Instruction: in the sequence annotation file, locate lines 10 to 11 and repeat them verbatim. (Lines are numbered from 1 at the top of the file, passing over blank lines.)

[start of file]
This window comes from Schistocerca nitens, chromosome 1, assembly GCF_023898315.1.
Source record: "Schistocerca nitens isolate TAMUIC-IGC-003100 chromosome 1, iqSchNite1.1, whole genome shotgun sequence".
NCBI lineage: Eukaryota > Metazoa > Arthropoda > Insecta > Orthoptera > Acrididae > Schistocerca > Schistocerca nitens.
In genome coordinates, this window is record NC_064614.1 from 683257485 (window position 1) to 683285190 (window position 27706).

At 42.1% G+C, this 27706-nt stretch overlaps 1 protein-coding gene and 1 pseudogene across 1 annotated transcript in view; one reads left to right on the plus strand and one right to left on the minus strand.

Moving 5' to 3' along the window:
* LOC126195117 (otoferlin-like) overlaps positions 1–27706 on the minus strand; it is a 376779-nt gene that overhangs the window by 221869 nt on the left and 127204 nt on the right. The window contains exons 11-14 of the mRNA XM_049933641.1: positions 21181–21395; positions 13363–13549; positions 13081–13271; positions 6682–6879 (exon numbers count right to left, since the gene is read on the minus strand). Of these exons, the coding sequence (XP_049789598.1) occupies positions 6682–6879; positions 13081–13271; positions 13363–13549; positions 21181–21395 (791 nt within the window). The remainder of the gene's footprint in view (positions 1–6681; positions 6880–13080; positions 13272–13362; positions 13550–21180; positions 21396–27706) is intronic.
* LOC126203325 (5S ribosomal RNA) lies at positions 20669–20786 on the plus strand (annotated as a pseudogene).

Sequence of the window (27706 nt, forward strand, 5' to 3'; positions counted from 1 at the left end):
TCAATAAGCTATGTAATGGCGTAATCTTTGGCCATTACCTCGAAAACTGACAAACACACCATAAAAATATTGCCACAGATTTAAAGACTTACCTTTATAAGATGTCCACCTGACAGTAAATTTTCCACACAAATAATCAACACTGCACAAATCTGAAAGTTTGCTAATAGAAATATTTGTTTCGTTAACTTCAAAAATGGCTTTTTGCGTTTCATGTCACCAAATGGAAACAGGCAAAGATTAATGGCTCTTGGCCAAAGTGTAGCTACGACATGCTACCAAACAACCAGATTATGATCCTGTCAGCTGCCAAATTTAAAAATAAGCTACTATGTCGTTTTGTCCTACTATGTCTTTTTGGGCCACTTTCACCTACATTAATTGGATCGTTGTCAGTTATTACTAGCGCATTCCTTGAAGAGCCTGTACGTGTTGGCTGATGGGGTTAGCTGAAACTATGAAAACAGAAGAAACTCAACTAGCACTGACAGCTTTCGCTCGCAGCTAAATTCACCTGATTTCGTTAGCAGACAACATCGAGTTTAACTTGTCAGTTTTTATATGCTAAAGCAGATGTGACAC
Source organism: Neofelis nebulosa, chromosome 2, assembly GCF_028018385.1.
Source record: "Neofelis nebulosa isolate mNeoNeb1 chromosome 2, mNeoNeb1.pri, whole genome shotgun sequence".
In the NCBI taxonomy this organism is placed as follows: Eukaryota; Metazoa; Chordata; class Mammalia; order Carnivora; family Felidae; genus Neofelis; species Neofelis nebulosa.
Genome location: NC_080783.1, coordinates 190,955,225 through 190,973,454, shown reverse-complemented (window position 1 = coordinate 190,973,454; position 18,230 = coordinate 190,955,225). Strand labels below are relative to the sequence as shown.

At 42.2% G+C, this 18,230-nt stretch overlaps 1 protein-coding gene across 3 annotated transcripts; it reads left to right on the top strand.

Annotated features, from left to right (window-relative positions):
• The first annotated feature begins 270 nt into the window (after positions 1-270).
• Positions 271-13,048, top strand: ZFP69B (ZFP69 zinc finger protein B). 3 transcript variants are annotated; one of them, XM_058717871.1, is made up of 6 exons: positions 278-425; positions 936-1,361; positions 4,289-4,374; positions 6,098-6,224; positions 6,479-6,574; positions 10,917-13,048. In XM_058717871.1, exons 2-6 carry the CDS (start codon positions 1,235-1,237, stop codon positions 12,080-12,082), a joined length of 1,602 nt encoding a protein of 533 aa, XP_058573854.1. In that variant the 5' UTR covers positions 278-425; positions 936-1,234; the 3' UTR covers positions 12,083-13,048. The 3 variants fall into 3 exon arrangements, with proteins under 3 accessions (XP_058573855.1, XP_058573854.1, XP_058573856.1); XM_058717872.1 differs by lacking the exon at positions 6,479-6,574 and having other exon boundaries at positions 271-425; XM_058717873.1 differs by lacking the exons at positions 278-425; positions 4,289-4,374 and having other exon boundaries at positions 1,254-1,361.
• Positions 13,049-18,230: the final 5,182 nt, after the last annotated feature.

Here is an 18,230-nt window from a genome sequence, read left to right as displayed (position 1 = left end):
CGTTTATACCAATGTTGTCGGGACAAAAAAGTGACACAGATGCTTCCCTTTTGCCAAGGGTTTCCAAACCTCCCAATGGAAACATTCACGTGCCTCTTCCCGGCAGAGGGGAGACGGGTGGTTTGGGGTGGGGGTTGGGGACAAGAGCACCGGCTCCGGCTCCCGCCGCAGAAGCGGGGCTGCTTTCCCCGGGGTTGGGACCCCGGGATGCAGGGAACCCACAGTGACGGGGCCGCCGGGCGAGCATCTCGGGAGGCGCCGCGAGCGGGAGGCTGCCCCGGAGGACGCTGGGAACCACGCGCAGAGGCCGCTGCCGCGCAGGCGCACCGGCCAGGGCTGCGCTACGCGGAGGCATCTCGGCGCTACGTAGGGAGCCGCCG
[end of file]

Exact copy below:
TCAATAAGCTATGTAATGGCGTAATCTTTGGCCATTACCTCGAAAACTGACAAACACACCATAAAAATATTGCCACAGATTTAAAGACTTACCTTTATAAGATGTCCACCTGACAGTAAATTTTCCACACAAATAATCAACACTGCACAAATCTGAAAGTTTGCTAATAGAAATATTTGTTTCGTTAACTTCAAAAATGGCTTTTTGCGTTTCATGTCACCAAATGGAAACAGGCAAAGATTAATGGCTCTTGGCCAAAGTGTAGCTACGACATGCTACCAAACAACCAGATTATGATCCTGTCAGCTGCCAAATTTAAAAATAAGCTACTATGTCGTTTTGTCCTACTATGTCTTTTTGGGCCACTTTCACCTACATTAATTGGATCGTTGTCAGTTATTACTAGCGCATTCCTTGAAGAGCCTGTACGTGTTGGCTGATGGGGTTAGCTGAAACTATGAAAACAGAAGAAACTCAACTAGCACTGACAGCTTTCGCTCGCAGCTAAATTCACCTGATTTCGTTAGCAGACAACATCGAGTTTAACTTGTCAGTTTTTATATGCTAAAGCAGATGTGACAC
Source organism: Neofelis nebulosa, chromosome 2, assembly GCF_028018385.1.